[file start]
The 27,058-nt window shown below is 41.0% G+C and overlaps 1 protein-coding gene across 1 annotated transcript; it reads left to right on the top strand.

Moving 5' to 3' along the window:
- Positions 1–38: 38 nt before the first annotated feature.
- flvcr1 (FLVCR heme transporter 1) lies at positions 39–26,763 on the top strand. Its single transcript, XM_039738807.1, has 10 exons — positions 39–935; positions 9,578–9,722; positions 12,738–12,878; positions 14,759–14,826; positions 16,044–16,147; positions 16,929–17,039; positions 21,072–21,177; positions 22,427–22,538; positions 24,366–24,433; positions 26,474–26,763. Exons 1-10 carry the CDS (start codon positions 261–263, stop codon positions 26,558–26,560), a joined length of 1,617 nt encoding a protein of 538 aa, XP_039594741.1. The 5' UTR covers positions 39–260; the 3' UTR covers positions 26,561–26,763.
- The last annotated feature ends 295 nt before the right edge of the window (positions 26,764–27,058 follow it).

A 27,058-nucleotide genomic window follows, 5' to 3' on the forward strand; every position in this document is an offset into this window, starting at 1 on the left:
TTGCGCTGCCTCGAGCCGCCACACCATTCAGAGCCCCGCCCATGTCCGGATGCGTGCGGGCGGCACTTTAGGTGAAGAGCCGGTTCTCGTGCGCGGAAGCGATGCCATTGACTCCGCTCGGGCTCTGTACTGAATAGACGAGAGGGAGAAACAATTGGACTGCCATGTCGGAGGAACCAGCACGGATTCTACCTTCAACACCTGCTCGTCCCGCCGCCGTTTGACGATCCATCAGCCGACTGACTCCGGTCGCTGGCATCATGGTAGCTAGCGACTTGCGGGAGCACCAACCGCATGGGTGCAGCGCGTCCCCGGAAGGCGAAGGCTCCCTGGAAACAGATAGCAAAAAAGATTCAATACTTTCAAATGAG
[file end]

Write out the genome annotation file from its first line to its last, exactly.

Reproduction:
The 27,058-nt window shown below is 41.0% G+C and overlaps 1 protein-coding gene across 1 annotated transcript; it reads left to right on the top strand.

Moving 5' to 3' along the window:
- Positions 1–38: 38 nt before the first annotated feature.
- flvcr1 (FLVCR heme transporter 1) lies at positions 39–26,763 on the top strand. Its single transcript, XM_039738807.1, has 10 exons — positions 39–935; positions 9,578–9,722; positions 12,738–12,878; positions 14,759–14,826; positions 16,044–16,147; positions 16,929–17,039; positions 21,072–21,177; positions 22,427–22,538; positions 24,366–24,433; positions 26,474–26,763. Exons 1-10 carry the CDS (start codon positions 261–263, stop codon positions 26,558–26,560), a joined length of 1,617 nt encoding a protein of 538 aa, XP_039594741.1. The 5' UTR covers positions 39–260; the 3' UTR covers positions 26,561–26,763.
- The last annotated feature ends 295 nt before the right edge of the window (positions 26,764–27,058 follow it).

A 27,058-nucleotide genomic window follows, 5' to 3' on the forward strand; every position in this document is an offset into this window, starting at 1 on the left:
TTGCGCTGCCTCGAGCCGCCACACCATTCAGAGCCCCGCCCATGTCCGGATGCGTGCGGGCGGCACTTTAGGTGAAGAGCCGGTTCTCGTGCGCGGAAGCGATGCCATTGACTCCGCTCGGGCTCTGTACTGAATAGACGAGAGGGAGAAACAATTGGACTGCCATGTCGGAGGAACCAGCACGGATTCTACCTTCAACACCTGCTCGTCCCGCCGCCGTTTGACGATCCATCAGCCGACTGACTCCGGTCGCTGGCATCATGGTAGCTAGCGACTTGCGGGAGCACCAACCGCATGGGTGCAGCGCGTCCCCGGAAGGCGAAGGCTCCCTGGAAACAGATAGCAAAAAAGATTCAATACTTTCAAATGAG